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Sneakerella review: Chosen Jacobs’ gender-exchanged version of Cinderella is a moving story

Sneakerella

Sneakerella Cast: Chosen Jacobs, Devyn Nekoda, John Salley

Sneakerella director: Elizabeth Allen Rosenbaum

Sneakerella platform: Disney +

Sneakerella Stars: 3/5

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Cinderella’s story was told in various ways, back to its original source, the ancient Greek myth of Rhodopis – a story about an eagle who steals a slave girl’s sandals and wears them to a king. He then sent men in all directions into the country in search of the lady who wore the sandal, and when she was discovered in the city of Naucratis, she was carried to Memphis and became the king’s bride. Sneakerella’s narrative, however, is told in a way more like Disney’s animated adaptation, which was largely influenced by Charles Perrault’s fairy tale of the same name.

Disney seems to have learned that advising little girls that meeting a prince is their ultimate goal is not exactly the biggest message. Sneakerella, a contemporary gender reassignment of the traditional Cinderella tale, continues the princess transformation on Disney +. The film is also ethnically and culturally diverse, which fortunately is becoming more common as Disney strives to correct decades of portraying mainly young, white princesses. Of course, there are the conventions: the ugly step-sisters and stepmother, the fairy-godmother-like role model, the slipper, and the midnight regulations. With Chosen Jacobs’ El as our protagonist, however, everything is almost gender-bending.

El (Chosen Jacobs) is a skilled shoe designer who is forced to work in the shoe room of his shoe company by his grieving stepfather Trey (Bryan Terrell Clark) and rogue stepbrothers Zelly (Kolton Stewart) and Stacy (Hayward Leach). When El and his closest friend Sami (Devyn Nekoda) go downtown to buy some newly introduced sneakers, they run into Kira King (Lexi Underwood). They do not identify her as the daughter of sneaker magnate and former player Darius King, called “sneaker royalty” (John Salley). El and Kira spend the whole day together and start falling in love. El draws attention with her unique kicks when her family presents an event that encourages new designers to fight for a contract. He barely gets out at the event, but thanks to his local buddy, and his fairy-god-father, the mystical Gustavo (Juan Chioran). Will Kira’s father take a risk on an untested designer, and how will that affect El and Kira’s emotions towards each other?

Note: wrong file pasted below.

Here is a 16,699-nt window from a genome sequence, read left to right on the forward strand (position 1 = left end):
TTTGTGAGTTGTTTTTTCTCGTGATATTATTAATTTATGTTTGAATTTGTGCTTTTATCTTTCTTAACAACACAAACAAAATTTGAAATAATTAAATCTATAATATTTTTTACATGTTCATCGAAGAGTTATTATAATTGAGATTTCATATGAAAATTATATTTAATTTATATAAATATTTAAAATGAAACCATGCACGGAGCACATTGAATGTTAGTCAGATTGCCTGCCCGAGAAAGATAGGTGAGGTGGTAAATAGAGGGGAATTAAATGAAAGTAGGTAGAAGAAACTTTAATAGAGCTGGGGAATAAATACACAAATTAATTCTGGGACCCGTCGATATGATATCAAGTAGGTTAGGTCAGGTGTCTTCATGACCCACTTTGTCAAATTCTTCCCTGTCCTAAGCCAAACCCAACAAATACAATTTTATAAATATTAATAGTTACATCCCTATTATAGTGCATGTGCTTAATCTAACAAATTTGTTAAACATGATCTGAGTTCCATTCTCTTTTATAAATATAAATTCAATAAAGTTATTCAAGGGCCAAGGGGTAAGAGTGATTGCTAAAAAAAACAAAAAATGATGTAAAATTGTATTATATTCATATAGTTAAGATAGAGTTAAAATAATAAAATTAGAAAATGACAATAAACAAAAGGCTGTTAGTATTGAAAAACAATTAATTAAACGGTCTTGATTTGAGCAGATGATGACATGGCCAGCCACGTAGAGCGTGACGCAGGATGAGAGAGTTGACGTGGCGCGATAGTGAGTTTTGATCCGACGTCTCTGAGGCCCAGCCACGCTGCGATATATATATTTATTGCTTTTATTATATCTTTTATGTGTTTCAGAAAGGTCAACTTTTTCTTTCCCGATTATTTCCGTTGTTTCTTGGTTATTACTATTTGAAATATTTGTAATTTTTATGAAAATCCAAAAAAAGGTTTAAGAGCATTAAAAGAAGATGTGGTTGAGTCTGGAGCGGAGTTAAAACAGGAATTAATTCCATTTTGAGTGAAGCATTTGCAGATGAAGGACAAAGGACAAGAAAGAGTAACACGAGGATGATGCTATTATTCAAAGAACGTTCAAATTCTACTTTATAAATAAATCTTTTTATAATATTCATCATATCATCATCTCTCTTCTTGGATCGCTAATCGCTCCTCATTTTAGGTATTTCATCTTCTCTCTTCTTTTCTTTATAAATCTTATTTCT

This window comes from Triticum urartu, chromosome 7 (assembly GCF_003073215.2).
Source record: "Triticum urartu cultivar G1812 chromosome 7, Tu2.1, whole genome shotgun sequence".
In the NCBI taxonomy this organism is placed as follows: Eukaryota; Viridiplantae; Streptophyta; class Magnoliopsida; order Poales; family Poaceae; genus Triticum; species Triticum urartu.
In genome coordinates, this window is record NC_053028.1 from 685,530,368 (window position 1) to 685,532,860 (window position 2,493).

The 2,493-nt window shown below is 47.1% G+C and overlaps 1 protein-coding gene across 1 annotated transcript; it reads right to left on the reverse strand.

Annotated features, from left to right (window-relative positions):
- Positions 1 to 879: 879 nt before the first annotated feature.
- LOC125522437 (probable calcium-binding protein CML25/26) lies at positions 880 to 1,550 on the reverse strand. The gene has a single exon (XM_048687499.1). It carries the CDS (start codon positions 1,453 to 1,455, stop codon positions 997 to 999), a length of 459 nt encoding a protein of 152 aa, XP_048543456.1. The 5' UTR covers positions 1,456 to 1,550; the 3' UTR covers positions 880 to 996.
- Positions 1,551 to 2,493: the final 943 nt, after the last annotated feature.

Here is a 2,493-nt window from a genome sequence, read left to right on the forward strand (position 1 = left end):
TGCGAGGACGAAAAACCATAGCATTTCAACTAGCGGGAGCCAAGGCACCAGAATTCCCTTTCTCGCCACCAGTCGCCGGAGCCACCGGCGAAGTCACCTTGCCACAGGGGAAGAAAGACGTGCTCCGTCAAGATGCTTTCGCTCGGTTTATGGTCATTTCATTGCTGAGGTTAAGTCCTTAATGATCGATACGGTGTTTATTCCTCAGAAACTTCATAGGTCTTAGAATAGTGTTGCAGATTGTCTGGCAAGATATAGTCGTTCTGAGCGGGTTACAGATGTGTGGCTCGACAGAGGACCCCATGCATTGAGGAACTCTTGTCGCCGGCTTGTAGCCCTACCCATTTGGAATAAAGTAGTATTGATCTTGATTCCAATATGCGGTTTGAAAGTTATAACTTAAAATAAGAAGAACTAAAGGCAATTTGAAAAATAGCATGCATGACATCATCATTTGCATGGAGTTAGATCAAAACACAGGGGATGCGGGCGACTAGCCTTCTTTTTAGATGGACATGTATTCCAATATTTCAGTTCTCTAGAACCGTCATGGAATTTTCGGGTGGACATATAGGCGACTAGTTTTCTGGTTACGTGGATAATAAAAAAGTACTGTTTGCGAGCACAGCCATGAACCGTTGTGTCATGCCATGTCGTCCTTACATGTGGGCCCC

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Sneakerella manages to make the story look fresh and new by distorting a familiar environment and famous people. Darius King, played by Jack Salley, was inspired by his own personal experiences. Salley is an NBA All-Star with two kids, in case you did not know. So, in many ways, this position is incredibly personal to him. El’s best friend Sami, portrayed by Devyn Nekoda, is my favorite character! Everyone can need a friend like her. She believes in El, encourages him to achieve better and encourages him in everything he does.

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This gender-reversed Cinderella story might be a little too sweet for teens, but its varied ensemble, uplifting premise, and genre mix of song-and-dance routines are pleasantly unique and entertaining. Sneakerella is a cross between High School Musical and In the Heights. The neighborhood is a Disney-like New York City (read: safe and tidy, with happy people singing and dancing on streets and subways). It transfers the HSM image to Queens and Manhattan with less frivolity and more street credit (photo Sharpay rides the subway) Some characters, especially fairy godfather Gustavo and star athlete Darius King, needed more screen time, but it’s interesting to watch the standard Cinderella roles played by the opposite sexes. His youthful talents, especially protagonist Jacobs and scene-stealing Nekoda as best friend Sami, are skilled and captivating. Underwood receives insufficient attention. A sly piece performed by the villainous yet indistinct stepbrothers and a rap fight between El and King are two highlights of the film.

To sum up, ‘Sneakerella’ may be based on well-known material, and may even include some allusions to ‘Romeo & Juliet’, but this new version is well worth your time. I have never seen anything like it tackle the famous ‘Cinderella’ story, and the bright youthful ensemble will easily overcome you.

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